Katie & her husband Ale are two of my closest friends and, at the risk of being gushy, I don't think Zac could ever want for more persistent, patient and loving parents. Because of their strength and commitment they have recently managed to get him a place in a school for children with severe learning difficulties - a major breakthrough in an underfunded and restricted education system.
Check out the blog and take a step into Zac's world....
Tuesday, May 12, 2009
I commented yesterday to my friend Ale that it seemed to be the end of a marriage of convenience, but thinking about it now I've changed my mind.
It seems to me that their coupling, rather being a media stunt to revive tired careers, had something really quite genuine about it. Now, you can't deny that it's done wonders for their media profiles - the music, book deals, TV shows, magazine profiles - but I think that's more to do with their completely shameless openness about every element of their lives, than anything else. In fact, there has been so little left to the imagination, that you could hardly accuse them of hidden agendas. They are a voyeur's dream. On one hand they seem too flawless, too plastic, too perfectly built, but on the other they have exposed themselves (quite literally), sparing no gory detail. Most celebrity marriages leave at least something to the imagination!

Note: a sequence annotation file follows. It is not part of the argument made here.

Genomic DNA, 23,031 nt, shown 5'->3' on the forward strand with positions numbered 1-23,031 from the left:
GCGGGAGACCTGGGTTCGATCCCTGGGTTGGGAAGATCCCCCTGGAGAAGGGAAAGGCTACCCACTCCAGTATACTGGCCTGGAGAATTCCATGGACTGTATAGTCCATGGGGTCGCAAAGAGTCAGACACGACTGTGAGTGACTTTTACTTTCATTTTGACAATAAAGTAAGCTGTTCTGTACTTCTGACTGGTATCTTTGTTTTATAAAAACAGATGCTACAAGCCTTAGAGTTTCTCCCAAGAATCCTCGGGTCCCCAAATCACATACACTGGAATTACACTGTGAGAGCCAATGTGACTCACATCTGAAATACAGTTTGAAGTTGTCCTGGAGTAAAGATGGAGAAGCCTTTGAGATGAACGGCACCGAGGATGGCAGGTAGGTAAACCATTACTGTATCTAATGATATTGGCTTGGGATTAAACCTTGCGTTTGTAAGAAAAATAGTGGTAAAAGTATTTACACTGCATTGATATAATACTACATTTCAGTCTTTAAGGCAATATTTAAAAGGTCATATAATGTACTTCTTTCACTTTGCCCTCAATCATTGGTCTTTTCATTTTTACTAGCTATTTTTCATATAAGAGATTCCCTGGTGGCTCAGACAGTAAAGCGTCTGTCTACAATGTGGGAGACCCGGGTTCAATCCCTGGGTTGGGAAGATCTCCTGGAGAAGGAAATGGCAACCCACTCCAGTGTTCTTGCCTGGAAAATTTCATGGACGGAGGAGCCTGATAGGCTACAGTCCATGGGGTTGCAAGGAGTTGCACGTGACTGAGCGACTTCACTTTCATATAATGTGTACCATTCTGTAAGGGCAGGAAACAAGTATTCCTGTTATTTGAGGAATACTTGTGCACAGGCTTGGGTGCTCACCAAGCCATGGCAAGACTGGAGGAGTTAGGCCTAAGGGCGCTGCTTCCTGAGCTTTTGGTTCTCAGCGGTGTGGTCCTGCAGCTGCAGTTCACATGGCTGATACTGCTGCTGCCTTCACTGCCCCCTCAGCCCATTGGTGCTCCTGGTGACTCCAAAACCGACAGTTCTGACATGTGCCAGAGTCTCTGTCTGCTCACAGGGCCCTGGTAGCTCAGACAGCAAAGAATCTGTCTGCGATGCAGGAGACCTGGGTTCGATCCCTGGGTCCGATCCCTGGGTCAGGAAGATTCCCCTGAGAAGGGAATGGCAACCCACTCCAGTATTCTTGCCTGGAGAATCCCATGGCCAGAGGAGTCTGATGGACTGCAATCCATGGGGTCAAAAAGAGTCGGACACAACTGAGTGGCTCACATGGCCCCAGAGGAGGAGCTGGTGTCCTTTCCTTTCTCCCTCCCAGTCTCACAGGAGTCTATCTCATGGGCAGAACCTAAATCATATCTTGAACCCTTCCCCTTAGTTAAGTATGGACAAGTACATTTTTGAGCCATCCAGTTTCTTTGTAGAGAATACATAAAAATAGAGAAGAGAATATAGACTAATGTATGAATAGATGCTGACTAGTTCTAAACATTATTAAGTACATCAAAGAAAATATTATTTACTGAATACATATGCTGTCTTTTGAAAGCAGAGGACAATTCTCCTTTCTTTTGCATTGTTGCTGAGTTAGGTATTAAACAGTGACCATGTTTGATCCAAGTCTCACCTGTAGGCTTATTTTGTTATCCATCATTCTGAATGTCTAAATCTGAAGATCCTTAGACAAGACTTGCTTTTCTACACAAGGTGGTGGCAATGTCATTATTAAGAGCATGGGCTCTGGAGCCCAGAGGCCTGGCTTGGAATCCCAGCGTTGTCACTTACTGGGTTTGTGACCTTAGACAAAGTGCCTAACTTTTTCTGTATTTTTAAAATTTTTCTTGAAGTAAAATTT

You can't deny that they've financially profited from their relationship, but the romantic in me says that's about the nature of their relationship, less than the drive to make money. They have lived their lives so openly that you can't help but be fascinated. But perhaps I'm being too naive! One way or another, it seems to be the end of a very short but intense celebrity era.
Wednesday, May 06, 2009